A new IPPR report, published to mark the launch of a new Commission on Health and Prosperity, warns that the UK’s deep health inequalities and ineffective policies mean people are living shorter lives, with more years spent in poor health, and face greater barriers to staying in and getting on at work.

New analysis from IPPR, a left-wing think tank, shows that there are now more than a million workers missing from the workforce compared to the pre-pandemic trend and about 400,000 of these are no longer working because of health factors, such as long Covid, disruption to health care and declining mental health. Unresolved, this will drag down economic activity this year by an estimated £8 billion, the researchers warn.

The report shows that the relationship between health and the economy goes much further than just keeping workers away from their jobs, it is also a decisive factor in the UK’s terminally low productivity, low growth, and vast regional inequalities.

The report reaffirms the conclusions of previous reports, stressing that people living in the most economically deprived parts of the country are also likely to have poor health. Deprived areas- including Blackpool, Knowsley and Barking & Dagenham – can on average also expect to fall into poor health in just their late 50s, five years earlier than the national average and 12 years sooner than people living in the healthiest area in the country, Wokingham. This is largely down to factors like low quality housing, bad jobs, low wages and chronic stress, the report argues.

Local level analysis also reveals that someone living in North East Lincolnshire can expect to fall into bad health eight years earlier than the UK average, while the output of their work is also valued at £8 less an hour than the average. The report argues this is a vicious cycle – factors like lack of job opportunity and poverty can harm people’s health; in turn, poor health can undermine people’s work and a place’s productivity.

If rates of child poverty and unemployment in the unhealthiest local authorities (e.g. Blackpool, Kingston upon Hull, Stoke) met rates in the healthiest local authorities (e.g. Windsor & Maidenhead, Wokingham, Richmond upon Thames, we would see 430,000 less children in poverty and 420,000 more adults in work.

The IPPR is calling for a new post-pandemic approach to the nation’s health to ensure people can enjoy living healthy lives longer and to heal the nation’s fractured and anaemic economy. The think tank is launching a new cross-party Health and Prosperity Commission to explore how good health can be the foundation for a fair and prosperous economy.

The researchers argue that for too long politicians have treated spending on health as a cost to be contained, rather than as a keystone of a thriving, prosperous economy.

The report argues that if health standards in all local authorities were brought up to be at least in line with the healthiest 10 per cent of places, we would see gross value added per hour worked increase by 1.5 per cent – or 46 pence per hour worked, by each worker, on average. Given the UK’s stagnant productivity growth, this would be a major increase. The most significant productivity gains would be seen in places like Blackpool (3.9 per cent boost to GVA/hour worked), Kingston upon Hull (3.8 per cent) and Inverclyde (3.7 per cent).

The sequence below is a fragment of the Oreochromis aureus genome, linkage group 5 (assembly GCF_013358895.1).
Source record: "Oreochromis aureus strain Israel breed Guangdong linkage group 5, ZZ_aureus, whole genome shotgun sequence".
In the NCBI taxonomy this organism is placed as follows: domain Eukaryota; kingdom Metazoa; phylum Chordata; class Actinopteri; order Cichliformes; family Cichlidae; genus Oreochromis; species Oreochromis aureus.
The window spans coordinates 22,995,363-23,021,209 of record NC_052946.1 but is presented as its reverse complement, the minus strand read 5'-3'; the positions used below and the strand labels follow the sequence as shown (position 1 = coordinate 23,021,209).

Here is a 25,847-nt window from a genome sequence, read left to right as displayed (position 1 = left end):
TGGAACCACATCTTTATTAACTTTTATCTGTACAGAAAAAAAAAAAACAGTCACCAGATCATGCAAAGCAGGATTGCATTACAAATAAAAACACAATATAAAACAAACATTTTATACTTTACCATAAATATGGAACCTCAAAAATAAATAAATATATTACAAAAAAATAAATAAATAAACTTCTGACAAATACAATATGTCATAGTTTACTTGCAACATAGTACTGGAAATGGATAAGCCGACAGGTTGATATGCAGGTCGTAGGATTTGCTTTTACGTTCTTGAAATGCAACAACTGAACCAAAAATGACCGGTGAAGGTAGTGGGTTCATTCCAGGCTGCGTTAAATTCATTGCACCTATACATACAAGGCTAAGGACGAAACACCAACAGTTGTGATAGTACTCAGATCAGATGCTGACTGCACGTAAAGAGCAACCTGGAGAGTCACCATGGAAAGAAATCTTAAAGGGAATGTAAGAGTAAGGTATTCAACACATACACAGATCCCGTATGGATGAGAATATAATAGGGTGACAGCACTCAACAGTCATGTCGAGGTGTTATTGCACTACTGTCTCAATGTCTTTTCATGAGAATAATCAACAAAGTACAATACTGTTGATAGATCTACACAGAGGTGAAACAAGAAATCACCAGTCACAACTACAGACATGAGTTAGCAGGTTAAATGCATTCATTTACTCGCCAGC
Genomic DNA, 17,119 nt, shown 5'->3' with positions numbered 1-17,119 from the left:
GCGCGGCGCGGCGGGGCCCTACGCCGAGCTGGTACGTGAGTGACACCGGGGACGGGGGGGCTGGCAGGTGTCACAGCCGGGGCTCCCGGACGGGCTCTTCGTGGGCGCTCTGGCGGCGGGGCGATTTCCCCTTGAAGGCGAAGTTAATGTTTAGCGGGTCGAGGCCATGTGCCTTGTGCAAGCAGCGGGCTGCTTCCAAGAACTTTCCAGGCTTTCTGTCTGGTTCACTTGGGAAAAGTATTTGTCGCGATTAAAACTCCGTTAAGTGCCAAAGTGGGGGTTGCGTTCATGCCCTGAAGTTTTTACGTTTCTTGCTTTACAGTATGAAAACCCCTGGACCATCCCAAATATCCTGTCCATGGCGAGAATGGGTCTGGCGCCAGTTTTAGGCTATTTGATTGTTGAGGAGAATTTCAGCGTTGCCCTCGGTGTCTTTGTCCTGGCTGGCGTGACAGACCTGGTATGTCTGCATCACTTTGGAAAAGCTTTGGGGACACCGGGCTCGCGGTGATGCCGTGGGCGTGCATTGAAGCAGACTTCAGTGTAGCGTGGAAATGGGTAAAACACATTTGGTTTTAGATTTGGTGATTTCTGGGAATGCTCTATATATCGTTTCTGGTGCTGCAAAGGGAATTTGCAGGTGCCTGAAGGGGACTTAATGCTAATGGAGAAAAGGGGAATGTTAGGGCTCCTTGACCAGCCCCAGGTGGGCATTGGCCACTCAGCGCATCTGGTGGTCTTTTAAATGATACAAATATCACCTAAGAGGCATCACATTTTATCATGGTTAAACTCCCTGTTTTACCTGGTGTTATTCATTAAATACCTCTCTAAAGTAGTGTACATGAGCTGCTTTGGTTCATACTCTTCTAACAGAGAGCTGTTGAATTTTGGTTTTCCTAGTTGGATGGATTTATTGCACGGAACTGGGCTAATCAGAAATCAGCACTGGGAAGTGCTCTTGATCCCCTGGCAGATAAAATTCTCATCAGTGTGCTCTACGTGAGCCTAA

In the 1960s, Japan was the least healthy G7 nation, but is now the healthiest. If the UK met the health outcomes of Japan, people would stay in good health for four additional years on average. As a result, the UK’s overall productivity could be boosted by 1.2 per cent.

The IPPR Health and Prosperity Commission, chaired by leading surgeon Lord Ara Darzi and former chief medical officer Dame Sally Davies, will now work for two years to study the interconnections between health and the economy and to set out a blueprint to harness the full potential of better health for all. Other members of the cross-party commission include Greater Manchester Mayor Andy Burnham and former chancellor of the Duchy of Lancaster Sir Oliver Letwin, along with senior figures from health, business, economics, and trade unions (full list of commissioners in notes).

Chris Thomas, head of the new Commission, said: “As the government moves to a ‘living with Covid’ strategy, politicians must not forget how intrinsically linked our health is to our economic fortunes. Policymakers can take immediate steps to make it easier for people dealing with long-Covid and other health complications back to work, but they must also take decisive action to improve our health overall and tackle our nation’s burning health and economic inequalities. An unthinking return to the status quo would be a grotesque injustice to all who have lost their lives and livelihoods. We must build back better.”

Andy Burnham, Mayor of Greater Manchester and member of the Commission, said: “Good health is at the heart of a just society. One of the fundamental beliefs of the British public is that everyone should have access to good health, irrespective of their means and location. But currently we see grave inequalities in health and opportunity across the country. Good health must be built into all the places people live across the whole country and communities must be supported to take greater control of their health and wellbeing. By doing this health can be the foundation of a just and equal economy.”